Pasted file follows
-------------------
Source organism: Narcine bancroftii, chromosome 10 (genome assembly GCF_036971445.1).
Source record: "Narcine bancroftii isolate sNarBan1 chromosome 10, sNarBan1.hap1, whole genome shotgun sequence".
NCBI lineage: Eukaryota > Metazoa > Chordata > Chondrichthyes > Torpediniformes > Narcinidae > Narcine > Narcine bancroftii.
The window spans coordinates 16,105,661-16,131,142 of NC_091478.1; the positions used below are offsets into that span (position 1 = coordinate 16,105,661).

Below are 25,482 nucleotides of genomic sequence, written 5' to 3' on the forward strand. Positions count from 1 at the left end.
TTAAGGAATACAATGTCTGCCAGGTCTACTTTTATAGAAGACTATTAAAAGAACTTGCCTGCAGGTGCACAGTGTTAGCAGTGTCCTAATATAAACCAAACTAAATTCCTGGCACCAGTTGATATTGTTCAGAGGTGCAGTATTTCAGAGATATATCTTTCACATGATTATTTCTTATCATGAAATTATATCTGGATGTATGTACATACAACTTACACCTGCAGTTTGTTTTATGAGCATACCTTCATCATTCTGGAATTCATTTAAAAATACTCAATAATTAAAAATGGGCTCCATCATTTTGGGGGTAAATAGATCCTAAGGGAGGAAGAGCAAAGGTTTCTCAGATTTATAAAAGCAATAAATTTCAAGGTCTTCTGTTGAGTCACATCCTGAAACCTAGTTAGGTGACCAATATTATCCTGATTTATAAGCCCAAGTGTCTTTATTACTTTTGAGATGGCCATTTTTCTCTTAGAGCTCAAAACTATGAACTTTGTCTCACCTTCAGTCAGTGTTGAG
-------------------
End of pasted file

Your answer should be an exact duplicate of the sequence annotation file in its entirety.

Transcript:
Source organism: Narcine bancroftii, chromosome 10 (genome assembly GCF_036971445.1).
Source record: "Narcine bancroftii isolate sNarBan1 chromosome 10, sNarBan1.hap1, whole genome shotgun sequence".
NCBI lineage: Eukaryota > Metazoa > Chordata > Chondrichthyes > Torpediniformes > Narcinidae > Narcine > Narcine bancroftii.
The window spans coordinates 16,105,661-16,131,142 of NC_091478.1; the positions used below are offsets into that span (position 1 = coordinate 16,105,661).

Below are 25,482 nucleotides of genomic sequence, written 5' to 3' on the forward strand. Positions count from 1 at the left end.
TTAAGGAATACAATGTCTGCCAGGTCTACTTTTATAGAAGACTATTAAAAGAACTTGCCTGCAGGTGCACAGTGTTAGCAGTGTCCTAATATAAACCAAACTAAATTCCTGGCACCAGTTGATATTGTTCAGAGGTGCAGTATTTCAGAGATATATCTTTCACATGATTATTTCTTATCATGAAATTATATCTGGATGTATGTACATACAACTTACACCTGCAGTTTGTTTTATGAGCATACCTTCATCATTCTGGAATTCATTTAAAAATACTCAATAATTAAAAATGGGCTCCATCATTTTGGGGGTAAATAGATCCTAAGGGAGGAAGAGCAAAGGTTTCTCAGATTTATAAAAGCAATAAATTTCAAGGTCTTCTGTTGAGTCACATCCTGAAACCTAGTTAGGTGACCAATATTATCCTGATTTATAAGCCCAAGTGTCTTTATTACTTTTGAGATGGCCATTTTTCTCTTAGAGCTCAAAACTATGAACTTTGTCTCACCTTCAGTCAGTGTTGAG